Business leaders, bipartisan elected officials and editorial boards have also called on EPA to suspend implementation of the new standard. Colorado Governor John Hickenlooper (D) said that suspending the standard would be a “great idea” and numerous newspapers throughout the West have said that EPA should go “back to the drawing board.” Several groups, including the National Park Service, also submitted formal comments to EPA raising additional concerns with their handling of background ozone.

Congress to the Rescue?

Earlier this month, state air regulators from Arizona, California, Texas, and Utah appeared before the U.S. Energy and Power Subcommittee, testifying on the numerous challenges posed by EPA’s new ozone standard. They joined in calls to delay implementation, as proposed by “The Ozone Standards Implementation Act of 2016” (H.R. 4755), in order to better understand the science and allow for new technological innovations.

At the hearing, several of the witnesses and Members of Congress shared how background ozone is blocking states’ ability to comply with the new standard. Accordingly, communities will be unfairly punished for “air pollution they did not create and that the state cannot regulate,” according to Miseal Cabrera, Director of Arizona Department of Environmental Quality.

Cabrera explained that in Yuma County, a rural county in Arizona, 68 percent of ozone emissions are from international sources and another 20 percent come from California manmade sources. Even though the County is barely contributing to ozone levels, they will still be in violation of the new ozone standard. “We believe that the new standard is simply not achievable in many areas of our State. Although the Clean Air Act has five mechanisms to bring nonattainment areas in to compliance, these mechanisms are inadequate for Arizona and likely other Western states,” said Cabrera.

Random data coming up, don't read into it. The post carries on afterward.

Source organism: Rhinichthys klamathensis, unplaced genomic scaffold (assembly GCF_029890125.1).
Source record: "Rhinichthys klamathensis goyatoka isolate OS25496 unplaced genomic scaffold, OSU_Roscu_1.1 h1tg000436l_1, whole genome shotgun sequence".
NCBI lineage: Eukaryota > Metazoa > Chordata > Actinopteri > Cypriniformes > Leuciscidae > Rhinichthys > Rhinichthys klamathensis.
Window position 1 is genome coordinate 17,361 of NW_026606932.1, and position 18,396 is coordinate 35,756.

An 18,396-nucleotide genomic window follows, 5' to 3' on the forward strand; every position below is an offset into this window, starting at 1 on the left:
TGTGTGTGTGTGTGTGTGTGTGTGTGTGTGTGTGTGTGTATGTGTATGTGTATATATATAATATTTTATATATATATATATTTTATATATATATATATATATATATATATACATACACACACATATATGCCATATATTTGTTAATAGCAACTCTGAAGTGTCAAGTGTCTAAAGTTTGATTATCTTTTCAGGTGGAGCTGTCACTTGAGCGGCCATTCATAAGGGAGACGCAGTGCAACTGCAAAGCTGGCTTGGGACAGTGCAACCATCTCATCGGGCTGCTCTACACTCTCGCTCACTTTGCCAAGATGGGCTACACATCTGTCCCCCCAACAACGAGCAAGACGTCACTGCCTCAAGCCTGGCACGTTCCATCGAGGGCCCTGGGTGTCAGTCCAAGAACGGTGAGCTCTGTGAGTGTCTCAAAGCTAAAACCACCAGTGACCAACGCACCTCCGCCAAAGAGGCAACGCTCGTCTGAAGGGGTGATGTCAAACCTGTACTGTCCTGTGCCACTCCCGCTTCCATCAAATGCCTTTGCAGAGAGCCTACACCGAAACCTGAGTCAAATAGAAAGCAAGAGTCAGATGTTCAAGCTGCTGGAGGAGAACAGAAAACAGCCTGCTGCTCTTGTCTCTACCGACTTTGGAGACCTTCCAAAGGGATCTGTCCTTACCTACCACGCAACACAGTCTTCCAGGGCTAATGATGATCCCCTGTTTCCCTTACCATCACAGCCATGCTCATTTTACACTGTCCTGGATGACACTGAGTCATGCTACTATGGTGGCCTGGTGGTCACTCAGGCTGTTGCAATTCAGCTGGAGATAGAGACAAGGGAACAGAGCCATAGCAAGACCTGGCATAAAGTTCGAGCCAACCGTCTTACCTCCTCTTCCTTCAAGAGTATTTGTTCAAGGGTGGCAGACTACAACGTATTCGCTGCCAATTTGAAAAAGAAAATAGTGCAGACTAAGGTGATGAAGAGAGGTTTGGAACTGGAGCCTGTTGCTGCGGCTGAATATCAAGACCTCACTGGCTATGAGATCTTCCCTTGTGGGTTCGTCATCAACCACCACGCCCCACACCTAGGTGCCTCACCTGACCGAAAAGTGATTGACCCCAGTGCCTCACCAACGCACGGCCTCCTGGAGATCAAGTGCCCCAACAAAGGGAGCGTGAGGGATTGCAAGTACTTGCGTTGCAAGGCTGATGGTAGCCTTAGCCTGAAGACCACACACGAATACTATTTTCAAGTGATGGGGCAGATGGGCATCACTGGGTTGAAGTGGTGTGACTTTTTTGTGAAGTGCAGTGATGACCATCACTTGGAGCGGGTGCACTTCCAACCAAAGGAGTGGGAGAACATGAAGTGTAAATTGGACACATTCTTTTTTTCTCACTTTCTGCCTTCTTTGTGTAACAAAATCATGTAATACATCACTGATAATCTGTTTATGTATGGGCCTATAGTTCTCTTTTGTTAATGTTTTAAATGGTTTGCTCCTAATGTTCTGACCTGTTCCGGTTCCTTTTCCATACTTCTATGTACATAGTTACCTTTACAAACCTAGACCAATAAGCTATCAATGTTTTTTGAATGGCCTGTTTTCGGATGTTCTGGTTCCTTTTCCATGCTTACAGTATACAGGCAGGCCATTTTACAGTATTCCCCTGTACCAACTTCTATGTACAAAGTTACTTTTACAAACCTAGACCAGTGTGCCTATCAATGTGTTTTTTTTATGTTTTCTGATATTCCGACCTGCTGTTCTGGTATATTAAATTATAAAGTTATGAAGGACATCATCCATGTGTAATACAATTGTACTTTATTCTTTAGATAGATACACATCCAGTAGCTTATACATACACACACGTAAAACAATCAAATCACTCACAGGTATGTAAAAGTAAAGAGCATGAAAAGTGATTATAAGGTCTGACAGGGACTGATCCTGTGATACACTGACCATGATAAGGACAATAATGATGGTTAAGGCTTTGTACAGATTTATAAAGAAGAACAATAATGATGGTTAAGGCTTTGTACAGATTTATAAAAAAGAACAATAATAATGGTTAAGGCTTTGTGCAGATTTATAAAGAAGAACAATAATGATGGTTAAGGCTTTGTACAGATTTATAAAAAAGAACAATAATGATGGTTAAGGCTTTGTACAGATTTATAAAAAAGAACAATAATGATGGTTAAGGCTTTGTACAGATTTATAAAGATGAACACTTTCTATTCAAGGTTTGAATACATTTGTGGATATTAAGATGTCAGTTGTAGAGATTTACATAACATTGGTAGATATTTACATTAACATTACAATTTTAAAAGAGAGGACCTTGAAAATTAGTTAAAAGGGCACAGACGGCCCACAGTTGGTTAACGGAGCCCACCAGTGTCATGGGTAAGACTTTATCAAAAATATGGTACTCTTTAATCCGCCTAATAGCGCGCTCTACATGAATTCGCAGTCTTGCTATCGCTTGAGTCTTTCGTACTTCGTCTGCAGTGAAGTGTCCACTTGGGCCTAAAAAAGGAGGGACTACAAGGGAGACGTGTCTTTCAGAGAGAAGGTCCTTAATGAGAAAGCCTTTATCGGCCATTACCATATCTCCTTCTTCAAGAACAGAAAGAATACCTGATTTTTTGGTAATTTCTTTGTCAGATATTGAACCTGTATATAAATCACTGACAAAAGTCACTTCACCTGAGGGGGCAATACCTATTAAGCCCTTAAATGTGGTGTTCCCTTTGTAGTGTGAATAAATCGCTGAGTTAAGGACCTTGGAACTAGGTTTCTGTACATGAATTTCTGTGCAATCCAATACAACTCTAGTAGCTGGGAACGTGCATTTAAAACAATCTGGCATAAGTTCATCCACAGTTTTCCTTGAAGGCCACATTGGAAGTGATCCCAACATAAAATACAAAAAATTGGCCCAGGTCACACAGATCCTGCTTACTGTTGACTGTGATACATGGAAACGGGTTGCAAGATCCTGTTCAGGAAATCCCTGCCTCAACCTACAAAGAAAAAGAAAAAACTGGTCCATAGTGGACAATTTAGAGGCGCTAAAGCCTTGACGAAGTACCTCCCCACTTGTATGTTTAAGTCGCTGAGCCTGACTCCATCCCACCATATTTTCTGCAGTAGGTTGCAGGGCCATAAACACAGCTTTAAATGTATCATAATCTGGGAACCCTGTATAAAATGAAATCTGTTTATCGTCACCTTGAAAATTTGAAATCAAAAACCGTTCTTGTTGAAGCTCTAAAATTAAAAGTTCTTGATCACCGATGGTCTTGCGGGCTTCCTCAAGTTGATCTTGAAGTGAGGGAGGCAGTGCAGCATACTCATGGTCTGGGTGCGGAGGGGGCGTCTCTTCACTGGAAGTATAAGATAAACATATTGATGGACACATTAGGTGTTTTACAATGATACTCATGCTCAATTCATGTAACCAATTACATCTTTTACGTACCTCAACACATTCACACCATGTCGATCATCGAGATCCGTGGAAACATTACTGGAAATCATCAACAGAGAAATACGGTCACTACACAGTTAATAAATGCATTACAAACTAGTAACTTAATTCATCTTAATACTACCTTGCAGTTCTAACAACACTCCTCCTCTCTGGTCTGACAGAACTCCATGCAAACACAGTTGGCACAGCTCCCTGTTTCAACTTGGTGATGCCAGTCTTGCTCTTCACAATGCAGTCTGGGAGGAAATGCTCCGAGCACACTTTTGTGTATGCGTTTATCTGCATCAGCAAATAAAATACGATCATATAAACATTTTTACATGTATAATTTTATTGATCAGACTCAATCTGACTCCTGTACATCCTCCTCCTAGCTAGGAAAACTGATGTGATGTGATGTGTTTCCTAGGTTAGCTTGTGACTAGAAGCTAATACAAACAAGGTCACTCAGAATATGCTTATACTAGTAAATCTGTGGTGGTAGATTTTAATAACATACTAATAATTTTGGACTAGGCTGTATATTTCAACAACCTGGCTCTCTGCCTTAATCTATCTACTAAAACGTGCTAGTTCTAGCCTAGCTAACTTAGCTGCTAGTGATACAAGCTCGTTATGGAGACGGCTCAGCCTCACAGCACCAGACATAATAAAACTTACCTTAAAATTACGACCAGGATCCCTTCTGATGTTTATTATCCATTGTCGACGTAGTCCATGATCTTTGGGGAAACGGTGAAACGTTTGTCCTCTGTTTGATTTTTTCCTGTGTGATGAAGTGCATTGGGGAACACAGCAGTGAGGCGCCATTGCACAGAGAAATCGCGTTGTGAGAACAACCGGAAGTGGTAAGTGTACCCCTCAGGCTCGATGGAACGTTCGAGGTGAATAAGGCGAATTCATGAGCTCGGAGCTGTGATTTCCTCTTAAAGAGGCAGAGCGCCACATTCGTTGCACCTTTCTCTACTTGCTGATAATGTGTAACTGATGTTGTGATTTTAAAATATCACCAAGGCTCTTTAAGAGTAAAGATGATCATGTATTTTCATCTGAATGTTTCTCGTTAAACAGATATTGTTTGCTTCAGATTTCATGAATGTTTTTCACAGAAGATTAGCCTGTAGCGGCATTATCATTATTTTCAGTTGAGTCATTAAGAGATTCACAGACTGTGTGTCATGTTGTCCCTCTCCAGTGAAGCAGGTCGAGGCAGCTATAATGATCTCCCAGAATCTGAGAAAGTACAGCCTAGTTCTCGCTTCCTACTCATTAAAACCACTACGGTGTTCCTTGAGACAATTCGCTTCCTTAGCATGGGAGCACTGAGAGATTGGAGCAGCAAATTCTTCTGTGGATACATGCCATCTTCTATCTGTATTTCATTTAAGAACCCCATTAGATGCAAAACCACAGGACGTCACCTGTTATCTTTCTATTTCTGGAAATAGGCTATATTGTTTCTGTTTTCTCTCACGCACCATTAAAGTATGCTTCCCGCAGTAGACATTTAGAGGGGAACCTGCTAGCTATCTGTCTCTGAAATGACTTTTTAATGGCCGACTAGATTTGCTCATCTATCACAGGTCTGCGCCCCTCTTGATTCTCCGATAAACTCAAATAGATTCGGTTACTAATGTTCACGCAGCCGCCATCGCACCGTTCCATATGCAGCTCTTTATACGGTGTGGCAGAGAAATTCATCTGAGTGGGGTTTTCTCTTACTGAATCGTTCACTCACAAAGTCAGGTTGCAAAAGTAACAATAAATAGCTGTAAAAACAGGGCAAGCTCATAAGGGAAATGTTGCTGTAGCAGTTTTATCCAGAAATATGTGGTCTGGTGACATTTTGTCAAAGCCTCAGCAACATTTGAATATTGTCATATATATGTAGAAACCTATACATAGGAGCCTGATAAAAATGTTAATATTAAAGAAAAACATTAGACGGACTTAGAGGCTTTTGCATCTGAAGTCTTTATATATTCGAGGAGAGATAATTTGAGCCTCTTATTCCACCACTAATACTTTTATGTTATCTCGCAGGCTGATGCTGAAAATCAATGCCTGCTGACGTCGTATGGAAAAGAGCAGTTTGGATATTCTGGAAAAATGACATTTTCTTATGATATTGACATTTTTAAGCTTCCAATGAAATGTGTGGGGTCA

Seyed Sadredin, Executive Director/Air Pollution Control Officer for the San Joaquin Valley Air Pollution Control District in California offered forceful testimony, explaining that, “Today if we eliminate all businesses in San Joaquin Valley, small and large, we will not come anywhere near meeting this standard. If we eliminate all agriculture, we will not come close to meeting the standard. If we removed all passenger vehicles, we will not meet this standard.” Sandredin also noted that imposing a new standard when the 2008 standard is just now being implemented creates “chaos that leads to litigation, delay, and no clean-up of the air.” He stressed the H.R. 4755 is needed to “bring order into the implementation phase.”

Emerging Consensus: EPA Clueless on How to Deal with Background Ozone

There is emerging consensus in Washington and across the United States that EPA’s 2015 Ozone NAAQS went too far in mandating reductions beyond levels that are achievable. EPA simply does not have a handle on how to deal with the problem of background ozone and its current tools are inadequate to the challenge. Now it is up to Congress and the Courts to reign in the agency before the regulations starts to impose real hardship.

Karen Kerrigan is president & CEO of the Small Business & Entrepreneurship Council (SBE Council). The Center for Regulatory Solutions is a project of the Council.